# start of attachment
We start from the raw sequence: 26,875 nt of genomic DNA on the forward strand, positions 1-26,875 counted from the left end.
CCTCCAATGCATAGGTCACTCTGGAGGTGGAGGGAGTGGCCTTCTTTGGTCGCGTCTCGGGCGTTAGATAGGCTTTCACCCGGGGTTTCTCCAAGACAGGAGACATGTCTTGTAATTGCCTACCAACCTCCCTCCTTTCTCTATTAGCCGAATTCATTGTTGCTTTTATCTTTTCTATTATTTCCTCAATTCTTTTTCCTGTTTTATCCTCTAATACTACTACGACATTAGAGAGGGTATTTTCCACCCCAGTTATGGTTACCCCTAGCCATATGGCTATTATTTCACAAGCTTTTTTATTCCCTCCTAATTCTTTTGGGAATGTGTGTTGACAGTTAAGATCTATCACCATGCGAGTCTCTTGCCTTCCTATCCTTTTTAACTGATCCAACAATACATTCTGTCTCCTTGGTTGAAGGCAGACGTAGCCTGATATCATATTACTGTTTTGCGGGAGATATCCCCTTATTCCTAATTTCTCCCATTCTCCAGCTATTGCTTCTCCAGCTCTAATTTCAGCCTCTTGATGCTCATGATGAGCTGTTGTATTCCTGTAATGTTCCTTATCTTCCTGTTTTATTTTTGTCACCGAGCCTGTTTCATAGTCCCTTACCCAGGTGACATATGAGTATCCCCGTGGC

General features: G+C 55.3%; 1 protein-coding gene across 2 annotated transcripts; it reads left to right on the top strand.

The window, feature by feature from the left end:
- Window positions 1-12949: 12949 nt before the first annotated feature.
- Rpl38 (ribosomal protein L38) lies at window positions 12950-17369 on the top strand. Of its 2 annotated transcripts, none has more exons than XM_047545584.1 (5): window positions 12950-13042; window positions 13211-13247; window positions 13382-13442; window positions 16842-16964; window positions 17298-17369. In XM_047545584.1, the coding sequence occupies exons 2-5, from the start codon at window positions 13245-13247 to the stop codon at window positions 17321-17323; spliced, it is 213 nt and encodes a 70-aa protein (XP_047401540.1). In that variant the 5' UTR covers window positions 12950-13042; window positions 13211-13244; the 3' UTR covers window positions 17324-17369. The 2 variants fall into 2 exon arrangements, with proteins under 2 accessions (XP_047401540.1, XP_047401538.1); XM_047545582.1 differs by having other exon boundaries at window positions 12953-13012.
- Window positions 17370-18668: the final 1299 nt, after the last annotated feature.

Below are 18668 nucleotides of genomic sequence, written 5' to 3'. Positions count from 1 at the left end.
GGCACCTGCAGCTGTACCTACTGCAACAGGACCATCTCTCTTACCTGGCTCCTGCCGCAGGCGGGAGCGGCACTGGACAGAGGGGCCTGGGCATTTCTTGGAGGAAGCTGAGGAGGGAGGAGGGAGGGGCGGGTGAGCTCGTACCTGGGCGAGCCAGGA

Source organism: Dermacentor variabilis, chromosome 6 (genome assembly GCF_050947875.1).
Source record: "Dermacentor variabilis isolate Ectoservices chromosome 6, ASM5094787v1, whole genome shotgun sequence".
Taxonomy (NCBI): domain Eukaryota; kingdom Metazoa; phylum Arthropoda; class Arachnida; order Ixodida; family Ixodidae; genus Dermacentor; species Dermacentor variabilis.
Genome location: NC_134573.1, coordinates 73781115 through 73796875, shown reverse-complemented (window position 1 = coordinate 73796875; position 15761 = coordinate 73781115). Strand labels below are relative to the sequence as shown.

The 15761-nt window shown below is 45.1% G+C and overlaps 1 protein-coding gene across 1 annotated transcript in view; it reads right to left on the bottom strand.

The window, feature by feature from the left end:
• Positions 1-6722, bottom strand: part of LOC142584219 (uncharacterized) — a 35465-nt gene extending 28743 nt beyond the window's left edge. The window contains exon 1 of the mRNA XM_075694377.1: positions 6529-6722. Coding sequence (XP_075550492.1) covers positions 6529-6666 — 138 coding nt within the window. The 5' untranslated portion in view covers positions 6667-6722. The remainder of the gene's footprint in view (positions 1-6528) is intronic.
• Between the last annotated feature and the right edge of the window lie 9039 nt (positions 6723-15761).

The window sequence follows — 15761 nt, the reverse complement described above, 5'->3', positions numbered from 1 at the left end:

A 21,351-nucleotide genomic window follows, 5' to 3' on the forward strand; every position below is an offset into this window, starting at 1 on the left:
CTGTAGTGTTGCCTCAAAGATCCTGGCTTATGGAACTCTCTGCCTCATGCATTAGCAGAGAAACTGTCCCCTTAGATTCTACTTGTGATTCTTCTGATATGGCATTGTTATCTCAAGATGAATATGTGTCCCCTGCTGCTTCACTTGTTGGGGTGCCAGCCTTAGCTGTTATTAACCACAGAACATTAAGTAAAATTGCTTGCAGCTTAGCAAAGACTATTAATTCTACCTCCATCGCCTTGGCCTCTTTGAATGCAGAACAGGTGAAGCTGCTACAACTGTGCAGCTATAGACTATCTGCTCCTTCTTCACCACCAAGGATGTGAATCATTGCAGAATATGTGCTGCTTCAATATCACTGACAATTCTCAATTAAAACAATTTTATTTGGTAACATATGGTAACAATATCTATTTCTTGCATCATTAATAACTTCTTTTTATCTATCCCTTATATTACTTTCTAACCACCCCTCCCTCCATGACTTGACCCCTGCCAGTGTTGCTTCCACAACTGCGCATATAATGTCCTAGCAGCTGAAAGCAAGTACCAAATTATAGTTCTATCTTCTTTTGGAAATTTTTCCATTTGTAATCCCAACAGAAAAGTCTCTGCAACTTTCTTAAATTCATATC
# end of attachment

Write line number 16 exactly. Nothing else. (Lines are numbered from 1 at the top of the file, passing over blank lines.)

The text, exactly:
• Positions 1-6722, bottom strand: part of LOC142584219 (uncharacterized) — a 35465-nt gene extending 28743 nt beyond the window's left edge. The window contains exon 1 of the mRNA XM_075694377.1: positions 6529-6722. Coding sequence (XP_075550492.1) covers positions 6529-6666 — 138 coding nt within the window. The 5' untranslated portion in view covers positions 6667-6722. The remainder of the gene's footprint in view (positions 1-6528) is intronic.